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Health is Wealth: Connecting Through Language

Language is a window to the world and the cornerstone of culture. If language is eliminated, a huge part of that culture is lost.

Ivi Lindau - Child and Family Therapist and registered social worker ( )

I am inspired when I think of our ancestors and their ability to keep the Estonian language active through difficult experiences of Estonia’s history. Here in Toronto, families may not be speaking Estonian fluently at home all the time. Language can often be looked at as “all or nothing” — either you’re fluent or you don’t speak at all. This idea could be hindering our children from connecting to their Estonian heritage, and potentially losing the cornerstone of our Canadian-Estonian culture. 

Benefits of Bilingualism 

Research has found many benefits in children that learn a second language, especially in early childhood. The benefit I find particularly interesting (probably because I am a therapist) is children raised with at least two languages have a greater social understanding. In 2013, Learning Landscapes Journal showed how when compared to monolingual children, bilingual children displayed more empathy and showed a greater ability to understand different perspectives, thoughts, intentions, and tone of voice. 

From a brain development perspective, children raised with two or more languages showed a boost in cognitive ability compared to monolingual children. They were able to switch activities, plan, concentrate, multitask, and problem-solve a little more quickly. Do not let this information be discouraging if you or your child is monolingual. These skills can be developed and sharpened in many ways and life experiences.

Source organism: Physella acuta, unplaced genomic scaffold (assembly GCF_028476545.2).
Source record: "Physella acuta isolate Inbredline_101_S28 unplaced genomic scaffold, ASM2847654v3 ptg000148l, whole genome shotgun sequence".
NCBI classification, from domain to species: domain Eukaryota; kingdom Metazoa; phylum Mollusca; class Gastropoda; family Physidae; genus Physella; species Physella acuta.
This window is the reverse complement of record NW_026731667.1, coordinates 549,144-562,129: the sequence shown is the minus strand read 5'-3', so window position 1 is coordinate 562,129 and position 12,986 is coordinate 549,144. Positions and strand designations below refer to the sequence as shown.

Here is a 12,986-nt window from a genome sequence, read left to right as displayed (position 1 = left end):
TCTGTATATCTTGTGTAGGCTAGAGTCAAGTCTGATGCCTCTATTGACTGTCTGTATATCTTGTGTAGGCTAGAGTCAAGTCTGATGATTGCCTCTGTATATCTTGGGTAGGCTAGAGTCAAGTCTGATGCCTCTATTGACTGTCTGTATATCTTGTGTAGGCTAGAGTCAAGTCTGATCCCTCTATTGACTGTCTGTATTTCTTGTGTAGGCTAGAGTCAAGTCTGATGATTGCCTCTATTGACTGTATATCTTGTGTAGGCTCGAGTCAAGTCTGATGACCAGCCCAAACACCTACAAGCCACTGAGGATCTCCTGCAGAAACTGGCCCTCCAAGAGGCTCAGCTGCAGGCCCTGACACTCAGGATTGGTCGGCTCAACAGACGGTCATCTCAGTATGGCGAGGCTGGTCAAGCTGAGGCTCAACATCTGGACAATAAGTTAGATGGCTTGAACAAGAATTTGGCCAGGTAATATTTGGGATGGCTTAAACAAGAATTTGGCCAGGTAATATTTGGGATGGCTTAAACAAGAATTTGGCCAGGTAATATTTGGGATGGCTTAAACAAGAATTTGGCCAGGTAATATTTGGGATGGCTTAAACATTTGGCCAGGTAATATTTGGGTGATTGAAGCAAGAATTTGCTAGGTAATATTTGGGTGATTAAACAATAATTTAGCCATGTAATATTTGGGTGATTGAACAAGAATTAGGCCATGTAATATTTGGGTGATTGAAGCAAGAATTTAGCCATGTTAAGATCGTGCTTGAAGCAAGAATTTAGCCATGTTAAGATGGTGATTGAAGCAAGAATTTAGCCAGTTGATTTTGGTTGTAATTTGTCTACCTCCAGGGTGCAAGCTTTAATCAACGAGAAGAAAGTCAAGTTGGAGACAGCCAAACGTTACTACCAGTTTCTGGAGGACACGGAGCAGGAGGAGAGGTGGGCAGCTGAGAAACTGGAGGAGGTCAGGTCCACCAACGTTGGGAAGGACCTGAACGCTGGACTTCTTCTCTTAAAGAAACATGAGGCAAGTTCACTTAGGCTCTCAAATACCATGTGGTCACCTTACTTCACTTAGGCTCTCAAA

Sharing Language at Home 

As a parent, the thought of adding another task into your family’s day may feel overwhelming. Finding time to build in day-to-day learning can be difficult as you balance work, household tasks, self-care, and quality time with loved ones.

Bilingualism does not have to be the goal when promoting Estonian language development for your child. Instead, the aim is to provide your child with as many opportunities to hear or speak Estonian as possible. This can be done in a variety of ways and by creatively incorporating the resources you have available. Here are a few of my favourite ideas:

  1. Ask Estonian-speaking family members to practice everyday words and phrases with your child.
  2. Esto-playdates! 
  3. Listen to Estonian music or children's songs online.
  4. Read Estonian children’s books.
  5. Buy English “my first words” flashcards and replace the text with the Estonian translation. 
  6. Register your child for local programs, such as the Toronto Estonian School Lasteaed, a choir, or camp.
  7. Attend local community events with your child, such as an Estonian Music Week concert. 

Final Thoughts

You may be concerned or told that learning a second language too early may cause confusion or put your child at a disadvantage. However, children can begin learning multiple languages very early on, even before birth. A child begins auditory processing and language acquisition at around 30 weeks in utero!

That being said, if you are parenting an older child or you have a desire to learn Estonian, it is not too late. For me, I see parenting as an opportunity to learn with my child and share a bonding experience together. Connecting to our culture and heritage is a lifelong process and a unique journey for each individual and family. Again, the goal does not have to be bilingualism (or even close!) but to have fun and try something new.

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